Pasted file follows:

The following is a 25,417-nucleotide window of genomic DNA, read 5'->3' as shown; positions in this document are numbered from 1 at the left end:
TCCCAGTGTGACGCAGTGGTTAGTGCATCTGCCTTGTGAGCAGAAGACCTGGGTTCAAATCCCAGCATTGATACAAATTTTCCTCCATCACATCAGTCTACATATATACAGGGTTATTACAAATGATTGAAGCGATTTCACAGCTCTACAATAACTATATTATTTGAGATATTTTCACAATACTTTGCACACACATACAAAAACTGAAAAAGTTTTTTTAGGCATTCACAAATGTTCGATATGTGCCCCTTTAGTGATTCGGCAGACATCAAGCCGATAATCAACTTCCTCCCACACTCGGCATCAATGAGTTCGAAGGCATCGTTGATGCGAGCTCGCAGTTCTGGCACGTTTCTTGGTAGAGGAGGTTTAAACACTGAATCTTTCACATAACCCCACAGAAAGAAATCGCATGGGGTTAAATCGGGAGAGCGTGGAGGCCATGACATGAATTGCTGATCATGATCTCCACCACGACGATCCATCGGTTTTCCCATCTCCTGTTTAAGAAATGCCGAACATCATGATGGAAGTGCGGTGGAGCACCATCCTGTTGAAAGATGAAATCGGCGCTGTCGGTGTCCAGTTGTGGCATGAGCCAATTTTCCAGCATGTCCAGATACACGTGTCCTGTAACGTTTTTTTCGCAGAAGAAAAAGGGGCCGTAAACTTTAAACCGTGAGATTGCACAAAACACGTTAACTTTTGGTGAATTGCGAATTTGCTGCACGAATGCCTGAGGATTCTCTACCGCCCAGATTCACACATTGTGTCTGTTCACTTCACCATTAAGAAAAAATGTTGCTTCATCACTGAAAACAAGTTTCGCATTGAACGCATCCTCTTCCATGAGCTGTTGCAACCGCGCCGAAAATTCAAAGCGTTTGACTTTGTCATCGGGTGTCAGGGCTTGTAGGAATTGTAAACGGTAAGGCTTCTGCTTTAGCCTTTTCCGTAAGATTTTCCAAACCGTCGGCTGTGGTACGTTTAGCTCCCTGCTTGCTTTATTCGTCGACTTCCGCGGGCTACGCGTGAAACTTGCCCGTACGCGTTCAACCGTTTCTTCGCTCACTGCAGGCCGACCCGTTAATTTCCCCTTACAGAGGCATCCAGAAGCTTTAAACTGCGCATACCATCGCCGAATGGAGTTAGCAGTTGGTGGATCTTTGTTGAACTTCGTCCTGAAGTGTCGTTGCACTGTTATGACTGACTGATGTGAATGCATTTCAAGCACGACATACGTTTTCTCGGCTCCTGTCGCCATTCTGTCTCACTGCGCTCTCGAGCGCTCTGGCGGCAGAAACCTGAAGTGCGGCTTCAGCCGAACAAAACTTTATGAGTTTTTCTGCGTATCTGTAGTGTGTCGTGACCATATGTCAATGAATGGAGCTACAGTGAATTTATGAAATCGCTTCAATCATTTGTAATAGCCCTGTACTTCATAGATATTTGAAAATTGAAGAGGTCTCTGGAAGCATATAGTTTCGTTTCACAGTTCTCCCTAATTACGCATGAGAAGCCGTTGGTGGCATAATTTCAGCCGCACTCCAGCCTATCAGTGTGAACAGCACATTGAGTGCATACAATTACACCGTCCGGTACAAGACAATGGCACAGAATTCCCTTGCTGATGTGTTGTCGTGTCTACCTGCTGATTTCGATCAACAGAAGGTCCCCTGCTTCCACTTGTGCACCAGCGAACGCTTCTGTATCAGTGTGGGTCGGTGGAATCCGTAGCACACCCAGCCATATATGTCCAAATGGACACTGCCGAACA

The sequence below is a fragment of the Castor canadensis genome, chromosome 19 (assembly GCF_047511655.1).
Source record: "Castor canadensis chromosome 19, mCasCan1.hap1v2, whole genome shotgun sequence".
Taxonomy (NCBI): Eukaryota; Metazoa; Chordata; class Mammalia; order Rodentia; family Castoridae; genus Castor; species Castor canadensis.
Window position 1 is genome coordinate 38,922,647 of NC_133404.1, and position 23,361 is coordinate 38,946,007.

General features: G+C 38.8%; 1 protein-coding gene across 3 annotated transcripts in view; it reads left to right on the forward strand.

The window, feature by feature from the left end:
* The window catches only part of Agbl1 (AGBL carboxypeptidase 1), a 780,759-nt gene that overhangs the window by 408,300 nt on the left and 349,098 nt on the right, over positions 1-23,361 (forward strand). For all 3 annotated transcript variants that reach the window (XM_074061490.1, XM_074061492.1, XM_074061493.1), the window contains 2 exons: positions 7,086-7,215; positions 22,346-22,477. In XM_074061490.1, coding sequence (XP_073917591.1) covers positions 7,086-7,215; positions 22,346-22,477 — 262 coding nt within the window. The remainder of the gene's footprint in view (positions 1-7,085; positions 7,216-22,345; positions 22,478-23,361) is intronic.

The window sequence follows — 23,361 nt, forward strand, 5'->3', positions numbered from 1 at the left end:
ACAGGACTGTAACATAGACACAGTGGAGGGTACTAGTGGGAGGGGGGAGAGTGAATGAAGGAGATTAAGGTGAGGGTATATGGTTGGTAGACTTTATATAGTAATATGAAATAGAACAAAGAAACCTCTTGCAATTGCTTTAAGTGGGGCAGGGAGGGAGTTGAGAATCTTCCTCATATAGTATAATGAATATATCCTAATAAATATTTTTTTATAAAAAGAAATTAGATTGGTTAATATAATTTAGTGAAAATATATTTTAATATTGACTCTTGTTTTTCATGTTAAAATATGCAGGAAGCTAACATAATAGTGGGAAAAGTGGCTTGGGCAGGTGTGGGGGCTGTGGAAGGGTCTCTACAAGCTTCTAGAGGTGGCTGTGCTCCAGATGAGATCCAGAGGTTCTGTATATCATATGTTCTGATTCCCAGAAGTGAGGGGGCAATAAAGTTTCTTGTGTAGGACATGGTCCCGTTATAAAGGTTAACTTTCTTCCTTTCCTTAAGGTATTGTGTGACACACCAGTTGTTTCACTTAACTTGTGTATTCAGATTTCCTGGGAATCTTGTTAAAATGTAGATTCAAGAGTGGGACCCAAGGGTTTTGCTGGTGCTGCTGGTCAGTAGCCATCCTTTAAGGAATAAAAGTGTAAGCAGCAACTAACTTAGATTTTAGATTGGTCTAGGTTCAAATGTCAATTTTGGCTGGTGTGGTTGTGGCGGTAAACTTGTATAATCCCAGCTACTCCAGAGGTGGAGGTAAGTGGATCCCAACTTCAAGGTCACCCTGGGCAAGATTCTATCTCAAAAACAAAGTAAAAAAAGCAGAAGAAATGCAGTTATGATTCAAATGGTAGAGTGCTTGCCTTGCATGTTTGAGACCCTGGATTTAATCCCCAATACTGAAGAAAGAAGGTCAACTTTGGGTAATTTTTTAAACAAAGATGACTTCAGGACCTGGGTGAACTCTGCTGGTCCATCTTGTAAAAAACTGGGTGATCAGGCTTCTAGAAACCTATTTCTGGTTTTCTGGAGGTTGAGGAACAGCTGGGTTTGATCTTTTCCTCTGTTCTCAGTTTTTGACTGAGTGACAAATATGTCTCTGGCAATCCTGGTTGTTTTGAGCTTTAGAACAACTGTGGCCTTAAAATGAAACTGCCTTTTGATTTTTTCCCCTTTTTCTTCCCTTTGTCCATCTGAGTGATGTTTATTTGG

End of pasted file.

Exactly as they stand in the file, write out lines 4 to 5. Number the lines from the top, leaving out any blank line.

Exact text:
Source record: "Castor canadensis chromosome 19, mCasCan1.hap1v2, whole genome shotgun sequence".
Taxonomy (NCBI): Eukaryota; Metazoa; Chordata; class Mammalia; order Rodentia; family Castoridae; genus Castor; species Castor canadensis.